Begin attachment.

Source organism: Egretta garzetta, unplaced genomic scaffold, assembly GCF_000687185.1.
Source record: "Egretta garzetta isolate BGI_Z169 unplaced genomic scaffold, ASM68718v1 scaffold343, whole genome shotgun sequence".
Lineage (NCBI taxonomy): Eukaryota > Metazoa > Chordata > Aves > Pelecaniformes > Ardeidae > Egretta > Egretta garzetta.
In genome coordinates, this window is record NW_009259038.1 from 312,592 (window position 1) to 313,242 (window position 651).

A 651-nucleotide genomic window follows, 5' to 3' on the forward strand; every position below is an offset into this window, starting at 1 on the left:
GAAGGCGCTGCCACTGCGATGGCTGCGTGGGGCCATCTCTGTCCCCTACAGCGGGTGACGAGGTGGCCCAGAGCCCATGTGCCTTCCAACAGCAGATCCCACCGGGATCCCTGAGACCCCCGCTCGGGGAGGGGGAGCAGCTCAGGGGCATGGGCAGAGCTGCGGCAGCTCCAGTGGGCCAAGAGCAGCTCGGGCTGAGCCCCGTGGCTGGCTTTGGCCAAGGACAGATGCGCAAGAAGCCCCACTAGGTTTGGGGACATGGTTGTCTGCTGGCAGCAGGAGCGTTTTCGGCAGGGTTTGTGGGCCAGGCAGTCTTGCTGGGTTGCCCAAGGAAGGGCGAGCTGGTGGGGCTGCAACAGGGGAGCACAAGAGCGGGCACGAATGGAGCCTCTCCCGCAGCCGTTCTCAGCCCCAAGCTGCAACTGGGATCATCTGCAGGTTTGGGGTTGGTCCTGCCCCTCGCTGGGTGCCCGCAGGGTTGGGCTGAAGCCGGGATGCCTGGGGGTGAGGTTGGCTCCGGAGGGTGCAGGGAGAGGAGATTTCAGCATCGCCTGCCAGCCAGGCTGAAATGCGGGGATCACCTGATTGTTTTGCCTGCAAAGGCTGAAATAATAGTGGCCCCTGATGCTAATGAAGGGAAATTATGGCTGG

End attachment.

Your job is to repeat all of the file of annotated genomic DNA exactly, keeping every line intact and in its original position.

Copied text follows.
Source organism: Egretta garzetta, unplaced genomic scaffold, assembly GCF_000687185.1.
Source record: "Egretta garzetta isolate BGI_Z169 unplaced genomic scaffold, ASM68718v1 scaffold343, whole genome shotgun sequence".
Lineage (NCBI taxonomy): Eukaryota > Metazoa > Chordata > Aves > Pelecaniformes > Ardeidae > Egretta > Egretta garzetta.
In genome coordinates, this window is record NW_009259038.1 from 312,592 (window position 1) to 313,242 (window position 651).

A 651-nucleotide genomic window follows, 5' to 3' on the forward strand; every position below is an offset into this window, starting at 1 on the left:
GAAGGCGCTGCCACTGCGATGGCTGCGTGGGGCCATCTCTGTCCCCTACAGCGGGTGACGAGGTGGCCCAGAGCCCATGTGCCTTCCAACAGCAGATCCCACCGGGATCCCTGAGACCCCCGCTCGGGGAGGGGGAGCAGCTCAGGGGCATGGGCAGAGCTGCGGCAGCTCCAGTGGGCCAAGAGCAGCTCGGGCTGAGCCCCGTGGCTGGCTTTGGCCAAGGACAGATGCGCAAGAAGCCCCACTAGGTTTGGGGACATGGTTGTCTGCTGGCAGCAGGAGCGTTTTCGGCAGGGTTTGTGGGCCAGGCAGTCTTGCTGGGTTGCCCAAGGAAGGGCGAGCTGGTGGGGCTGCAACAGGGGAGCACAAGAGCGGGCACGAATGGAGCCTCTCCCGCAGCCGTTCTCAGCCCCAAGCTGCAACTGGGATCATCTGCAGGTTTGGGGTTGGTCCTGCCCCTCGCTGGGTGCCCGCAGGGTTGGGCTGAAGCCGGGATGCCTGGGGGTGAGGTTGGCTCCGGAGGGTGCAGGGAGAGGAGATTTCAGCATCGCCTGCCAGCCAGGCTGAAATGCGGGGATCACCTGATTGTTTTGCCTGCAAAGGCTGAAATAATAGTGGCCCCTGATGCTAATGAAGGGAAATTATGGCTGG